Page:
The UNH Blog

UNH Intern Reflects on SYEP Experience

Monday, February 05, 2018
by Vincent Li, UNH Intern

My experience with SYEP was so much more than just a first job and a paycheck. It was a way for me to understand the importance of responsibility and self-confidence while making connections with lifelong mentors and companions along the way.

When I was 16 years old, I was lucky enough to have the opportunity to work as a camp counselor for Chinese-American Planning Council, a UNH member organization, over the summer break. I still remember receiving the news that I was selected for the SYEP program to work. I recall being so excited that I called every single one of my family members to tell them that I was treating them all to lunch with the money that I earned from my first job. At the same time, I was disappointed because I heard that my peers did not get selected for SYEP by the lottery system. It is definitely unfortunate that nearly half of the applicants for SYEP are denied summer jobs and the opportunity to develop new skills because of the shortage in slots due to limited funding.

As a communications intern for United Neighborhood Houses, I had the opportunity go back to CPC to meet with several young adults during their preparation for Youth Action Day. During the training sessions, we all spoke and exchanged our stories and experiences about SYEP. Most of the participants shared their experiences about how they have been applying for SYEP for years but have never gotten selected by the program once. The participants that had a summer job shared that their experience with SYEP was meaningful and important for their personal development and growth. I truly believe in the efforts for advocating for the Summer Youth Employment Program to reach a broader availability for the city’s youth and young adults.

On January 30
, there was a great gathering of young adults from all over the City at Youth Action Day in Albany to support and campaign for summer employment. More than 300 young adults spoke to their state representatives about the necessity and benefits of SYEP. I hope that the lawmakers heard their message, because SYEP helped me discover my career path and it can help others, too.

 

 

UNH Executive Director Susan Stamler Responds to Mayor’s Proposed Budget

Friday, February 02, 2018

UNH Executive Director Susan Stamler Responds to Mayor’s Proposed Budget

Expansion of 3K admirable, but cutting services for students, immigrants, and seniors sends the City in the wrong direction

As Mayor de Blasio remarked in his announcement of the $88.6 billion preliminary budget, New York City represents opportunity and diversity. While we are encouraged by the expansion of the 3-K for All program, it was startling to hear the Mayor talk about the advantages of living in a fair city that benefits from a diverse population while cutting funding for those very same people.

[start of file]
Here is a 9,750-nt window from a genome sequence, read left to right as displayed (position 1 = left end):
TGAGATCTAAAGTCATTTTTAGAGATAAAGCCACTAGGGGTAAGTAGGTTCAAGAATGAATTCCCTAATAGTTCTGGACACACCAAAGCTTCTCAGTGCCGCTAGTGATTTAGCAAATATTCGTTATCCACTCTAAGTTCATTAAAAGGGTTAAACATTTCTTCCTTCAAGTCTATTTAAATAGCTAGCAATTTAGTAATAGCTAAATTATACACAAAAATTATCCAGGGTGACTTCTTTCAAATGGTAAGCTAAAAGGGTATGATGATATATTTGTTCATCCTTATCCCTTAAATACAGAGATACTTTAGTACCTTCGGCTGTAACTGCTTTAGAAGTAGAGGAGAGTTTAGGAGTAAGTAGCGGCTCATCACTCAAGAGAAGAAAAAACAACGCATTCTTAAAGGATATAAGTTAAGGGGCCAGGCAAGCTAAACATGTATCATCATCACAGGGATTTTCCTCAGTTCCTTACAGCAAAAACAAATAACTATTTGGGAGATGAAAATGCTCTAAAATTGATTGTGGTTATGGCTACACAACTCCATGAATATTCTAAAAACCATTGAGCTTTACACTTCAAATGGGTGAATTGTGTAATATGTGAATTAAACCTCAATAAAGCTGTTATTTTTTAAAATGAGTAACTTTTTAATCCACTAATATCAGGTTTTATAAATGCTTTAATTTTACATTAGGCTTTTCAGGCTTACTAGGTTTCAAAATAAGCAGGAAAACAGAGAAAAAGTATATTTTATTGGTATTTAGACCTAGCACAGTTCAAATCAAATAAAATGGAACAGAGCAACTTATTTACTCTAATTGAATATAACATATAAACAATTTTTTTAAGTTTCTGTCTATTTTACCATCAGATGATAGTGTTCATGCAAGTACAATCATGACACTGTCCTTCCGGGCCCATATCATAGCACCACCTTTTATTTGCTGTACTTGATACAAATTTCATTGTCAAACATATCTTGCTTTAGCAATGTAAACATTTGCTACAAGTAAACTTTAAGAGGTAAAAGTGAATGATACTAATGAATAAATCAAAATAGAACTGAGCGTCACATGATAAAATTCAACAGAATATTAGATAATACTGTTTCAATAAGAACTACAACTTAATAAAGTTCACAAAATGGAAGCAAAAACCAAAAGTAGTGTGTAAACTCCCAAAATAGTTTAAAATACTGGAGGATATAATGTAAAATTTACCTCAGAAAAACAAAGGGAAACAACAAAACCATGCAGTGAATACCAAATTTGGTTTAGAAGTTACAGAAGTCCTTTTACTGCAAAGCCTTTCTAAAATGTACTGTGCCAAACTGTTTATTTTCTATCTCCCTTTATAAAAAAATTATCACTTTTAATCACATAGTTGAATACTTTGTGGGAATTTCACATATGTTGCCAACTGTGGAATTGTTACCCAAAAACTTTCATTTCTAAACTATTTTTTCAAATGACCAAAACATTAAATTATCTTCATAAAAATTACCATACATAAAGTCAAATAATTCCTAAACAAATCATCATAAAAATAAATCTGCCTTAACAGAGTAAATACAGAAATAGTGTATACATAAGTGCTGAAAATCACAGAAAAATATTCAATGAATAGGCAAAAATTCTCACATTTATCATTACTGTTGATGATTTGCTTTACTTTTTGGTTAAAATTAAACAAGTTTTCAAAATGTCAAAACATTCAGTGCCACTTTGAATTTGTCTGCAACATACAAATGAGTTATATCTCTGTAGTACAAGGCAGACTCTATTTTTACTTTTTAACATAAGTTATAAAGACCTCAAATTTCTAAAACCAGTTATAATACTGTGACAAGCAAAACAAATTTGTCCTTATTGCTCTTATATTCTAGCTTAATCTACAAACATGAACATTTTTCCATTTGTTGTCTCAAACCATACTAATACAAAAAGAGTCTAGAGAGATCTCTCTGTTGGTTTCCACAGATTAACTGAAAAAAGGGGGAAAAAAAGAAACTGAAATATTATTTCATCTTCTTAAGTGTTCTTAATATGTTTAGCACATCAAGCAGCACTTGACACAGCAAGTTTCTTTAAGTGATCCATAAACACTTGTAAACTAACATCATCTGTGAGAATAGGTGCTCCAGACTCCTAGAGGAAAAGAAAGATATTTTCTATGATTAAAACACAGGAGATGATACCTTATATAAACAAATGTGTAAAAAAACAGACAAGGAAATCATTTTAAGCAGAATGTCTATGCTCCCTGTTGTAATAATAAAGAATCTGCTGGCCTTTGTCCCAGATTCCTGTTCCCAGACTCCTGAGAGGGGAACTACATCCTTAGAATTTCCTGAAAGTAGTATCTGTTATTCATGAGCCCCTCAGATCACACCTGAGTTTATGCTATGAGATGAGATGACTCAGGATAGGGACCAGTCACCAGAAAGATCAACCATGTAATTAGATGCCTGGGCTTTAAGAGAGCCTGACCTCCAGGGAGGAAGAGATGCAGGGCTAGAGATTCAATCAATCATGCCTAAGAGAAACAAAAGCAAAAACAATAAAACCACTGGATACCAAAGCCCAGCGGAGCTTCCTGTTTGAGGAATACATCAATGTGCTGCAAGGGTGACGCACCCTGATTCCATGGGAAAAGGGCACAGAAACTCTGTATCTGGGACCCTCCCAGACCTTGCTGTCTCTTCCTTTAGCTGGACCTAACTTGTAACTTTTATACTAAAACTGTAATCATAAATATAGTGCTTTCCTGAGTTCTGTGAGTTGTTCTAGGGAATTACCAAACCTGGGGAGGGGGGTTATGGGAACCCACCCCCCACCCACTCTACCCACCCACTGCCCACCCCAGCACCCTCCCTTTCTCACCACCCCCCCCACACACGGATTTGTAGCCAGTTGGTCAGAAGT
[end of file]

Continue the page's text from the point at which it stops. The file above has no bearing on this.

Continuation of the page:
During the budget announcement, the Mayor showed that the population of immigrants in New York City is at its highest level in more than a century, and demonstrated that immigrants “underpin our economic success.” It is therefore astonishing that the proposed budget fails to restore $12m in funding from adult literacy programs. These classes are vital to the long-term economic and social stability of immigrants in our City, many of whom are directed to learn English but will no longer have the possibility to do so. This funding must be restored for New York City to be a place of opportunity for all.

We appreciate the Mayor’s expansion of 3K and the recognition that early education should be a right for all. As the Mayor said, is important for New York to give “more kids the start only some can afford.” But while early education is the start of a child’s learning, the path to success must include summer camp and after-school programs, and the preliminary budget eliminates the chance for 34,000 middle school students to attend summer camp. Research shows children who don’t have access to summer programs experience educational and nutritional setbacks which widen the achievement gap. This isn’t the way to provide a fair start for all New York City’s children, and this funding must be restored in the enacted budget.

Mayor de Blasio showed in his budget announcement that New York City’s population is on the rise and is now at more than 8.5 million people. 31% of those people are over the age of 50. We look forward to working to ensure $8.72m is restored in the adopted budget for older adult services. This funding is vital for our older family members and neighbors so they can age in their homes, avoid hospitals and nursing homes, and continue to live fulfilling lives.

Finally, the Mayor spoke at length about making New York City the “Fairest Big City in America.” As long as early childhood educators at community-based organizations make less money than their similarly-qualified counterparts in public schools, we cannot consider our city “fair.” Even as these teachers and staff members care for and educate our children, they are often relying upon government assistance to take care of their own families. This inequity is inexcusable, and must be addressed.

We can truly make New York City fair, create the opportunities new residents are looking for, and support all our neighbors. To do so, it is imperative the City dedicates the funding to essential services for all populations.